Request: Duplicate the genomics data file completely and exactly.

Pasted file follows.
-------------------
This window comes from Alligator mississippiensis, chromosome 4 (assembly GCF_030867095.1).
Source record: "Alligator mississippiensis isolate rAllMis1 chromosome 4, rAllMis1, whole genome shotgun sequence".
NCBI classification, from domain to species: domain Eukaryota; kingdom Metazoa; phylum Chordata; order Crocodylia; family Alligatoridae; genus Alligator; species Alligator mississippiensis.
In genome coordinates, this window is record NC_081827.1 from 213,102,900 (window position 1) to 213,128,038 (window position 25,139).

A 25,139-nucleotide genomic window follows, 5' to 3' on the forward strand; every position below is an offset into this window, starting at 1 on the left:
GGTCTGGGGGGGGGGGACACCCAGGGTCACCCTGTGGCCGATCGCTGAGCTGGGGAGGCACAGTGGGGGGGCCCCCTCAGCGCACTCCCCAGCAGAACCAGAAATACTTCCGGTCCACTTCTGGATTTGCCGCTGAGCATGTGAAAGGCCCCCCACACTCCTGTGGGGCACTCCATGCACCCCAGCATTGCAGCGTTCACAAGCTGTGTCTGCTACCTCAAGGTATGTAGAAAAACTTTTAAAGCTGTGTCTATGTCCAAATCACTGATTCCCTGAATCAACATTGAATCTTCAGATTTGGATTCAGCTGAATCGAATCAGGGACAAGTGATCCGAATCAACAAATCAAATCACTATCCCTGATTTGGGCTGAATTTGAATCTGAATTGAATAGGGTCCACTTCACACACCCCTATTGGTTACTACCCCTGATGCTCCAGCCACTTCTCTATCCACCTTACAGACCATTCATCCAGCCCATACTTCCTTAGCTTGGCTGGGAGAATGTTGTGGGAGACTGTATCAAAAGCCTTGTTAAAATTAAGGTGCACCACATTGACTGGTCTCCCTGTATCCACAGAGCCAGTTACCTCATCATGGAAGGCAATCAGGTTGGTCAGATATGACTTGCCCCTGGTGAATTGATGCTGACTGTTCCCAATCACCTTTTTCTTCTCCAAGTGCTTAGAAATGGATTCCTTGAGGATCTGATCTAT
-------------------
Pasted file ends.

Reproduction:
This window comes from Alligator mississippiensis, chromosome 4 (assembly GCF_030867095.1).
Source record: "Alligator mississippiensis isolate rAllMis1 chromosome 4, rAllMis1, whole genome shotgun sequence".
NCBI classification, from domain to species: domain Eukaryota; kingdom Metazoa; phylum Chordata; order Crocodylia; family Alligatoridae; genus Alligator; species Alligator mississippiensis.
In genome coordinates, this window is record NC_081827.1 from 213,102,900 (window position 1) to 213,128,038 (window position 25,139).

A 25,139-nucleotide genomic window follows, 5' to 3' on the forward strand; every position below is an offset into this window, starting at 1 on the left:
GGTCTGGGGGGGGGGGACACCCAGGGTCACCCTGTGGCCGATCGCTGAGCTGGGGAGGCACAGTGGGGGGGCCCCCTCAGCGCACTCCCCAGCAGAACCAGAAATACTTCCGGTCCACTTCTGGATTTGCCGCTGAGCATGTGAAAGGCCCCCCACACTCCTGTGGGGCACTCCATGCACCCCAGCATTGCAGCGTTCACAAGCTGTGTCTGCTACCTCAAGGTATGTAGAAAAACTTTTAAAGCTGTGTCTATGTCCAAATCACTGATTCCCTGAATCAACATTGAATCTTCAGATTTGGATTCAGCTGAATCGAATCAGGGACAAGTGATCCGAATCAACAAATCAAATCACTATCCCTGATTTGGGCTGAATTTGAATCTGAATTGAATAGGGTCCACTTCACACACCCCTATTGGTTACTACCCCTGATGCTCCAGCCACTTCTCTATCCACCTTACAGACCATTCATCCAGCCCATACTTCCTTAGCTTGGCTGGGAGAATGTTGTGGGAGACTGTATCAAAAGCCTTGTTAAAATTAAGGTGCACCACATTGACTGGTCTCCCTGTATCCACAGAGCCAGTTACCTCATCATGGAAGGCAATCAGGTTGGTCAGATATGACTTGCCCCTGGTGAATTGATGCTGACTGTTCCCAATCACCTTTTTCTTCTCCAAGTGCTTAGAAATGGATTCCTTGAGGATCTGATCTAT